Many businesses will face great hurdles in implementing the new lease accounting standards, FASB’s ASC 842 and IASB’s IFRS 16. That is a stark reality, as the rules will be effective for fiscal years beginning after Dec. 15, 2018 for public companies and Dec. 15, 2019, for nonpublic companies.
The standards will fundamentally alter accounting by requiring that both operating and finance leases be recognized on a company’s balance sheet. The changes will impact the operations of almost every organization, regardless of size, industry, or geography.
Under the new guidance, an arrangement contains a lease only when the arrangement conveys the right to control the use of an identified asset. That’s a change from legacy guidance, under which an arrangement can contain a lease even without such a right if the customer takes substantially all of the output from the lease over the term of the arrangement.
In addition to the lack of bright lines used under legacy guidance, FASB added a new criterion that focuses on assets that have a specialized nature with no alternative use at the expiration of a lease. That’s important, as it may modify the lease’s legacy classification.
Companies that we at Pine Hill Group have spoken with say they are anxious to get started but are constrained by inadequate resources, lack of in-house expertise, and finalizing compliance with the new revenue recognition standard. As the clock continues to tick, many are overwhelmed by the magnitude of the project and are unsure how to chart a path toward compliance. [Editor’s note: the authors’ organization, Pine Hill Group, provides accounting compliance services.]
Within just the next few months, companies will need to adopt modern, centralized processes for collecting, testing, and recording leases for real estate and property, plant, and equipment assets.
That could be daunting, given that the number and locations of leases are often mysteries. Discovering and collecting such data may be a challenge because leases exist in an array of formats across a sweeping landscape of back-office systems and data types.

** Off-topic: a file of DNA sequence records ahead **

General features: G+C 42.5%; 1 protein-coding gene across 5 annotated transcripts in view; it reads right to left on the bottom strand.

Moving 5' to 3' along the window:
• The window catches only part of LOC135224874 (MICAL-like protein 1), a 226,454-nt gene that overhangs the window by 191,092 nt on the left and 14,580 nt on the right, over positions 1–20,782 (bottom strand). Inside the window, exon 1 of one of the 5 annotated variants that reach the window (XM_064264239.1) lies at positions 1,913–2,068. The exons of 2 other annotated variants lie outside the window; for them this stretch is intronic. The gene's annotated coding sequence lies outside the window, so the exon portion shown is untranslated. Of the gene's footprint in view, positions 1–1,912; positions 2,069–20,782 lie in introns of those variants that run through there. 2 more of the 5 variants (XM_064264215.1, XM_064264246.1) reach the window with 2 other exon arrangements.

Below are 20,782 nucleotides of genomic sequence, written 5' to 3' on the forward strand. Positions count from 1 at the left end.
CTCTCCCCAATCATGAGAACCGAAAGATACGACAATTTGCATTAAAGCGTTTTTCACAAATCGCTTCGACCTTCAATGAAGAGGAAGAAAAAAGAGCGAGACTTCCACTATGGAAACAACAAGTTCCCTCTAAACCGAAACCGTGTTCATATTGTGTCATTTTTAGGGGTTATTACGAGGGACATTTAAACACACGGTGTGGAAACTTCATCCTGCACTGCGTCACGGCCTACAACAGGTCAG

However, preparing for the new standard will ultimately help businesses streamline lease management by delivering a methodology to improve lease accounting technologies, processes, and professional skills.
The ability to better track and manage leases can sharpen visibility into lease spending and enable businesses to negotiate new leases using the power of data. What’s more, updated technology solutions can increase the accuracy of accounting, streamline audits, and save time and costs in preparing financial reports, footnotes, and regulatory responses.
Overall, adding substantially all leases to balance sheets will give corporate executives, shareholders, and investors more accurate financial information about the company. It will also create consistency and comparability for financial statements and help deliver additional insights into the true value of the business.
Each organization will need to fully understand how the accounting standards update will impact the business, develop a phased implementation methodology, and identify the right team to effect the changes.
The good news? It’s a highly manageable initiative. Following are four steps for successful implementation.
First, you’ll need to identify a lease accounting project leader with deep technical understanding of the new standard as well as an encyclopedic knowledge of the company’s lease data.
Another requirement is the ability to gauge potential impacts to balance sheet ratios and communicate those outcomes to stakeholders. We believe the person best suited to lead the project is typically found in the controller’s office.
We also recommend appointing a steering committee that disseminates information from the project team across the organization. Candidates should be involved in some part of the end-to-end lease process, from execution through the financial reporting. That can include staff from accounting, finance, treasury, operations, legal, and tax, among others.
Among both public and private companies, it’s very likely that there will be overlaps in professional skills between the new revenue recognition and upcoming lease accounting initiatives. Private companies may want to consider combining the two implementation projects to achieve savings in time, costs, and resources.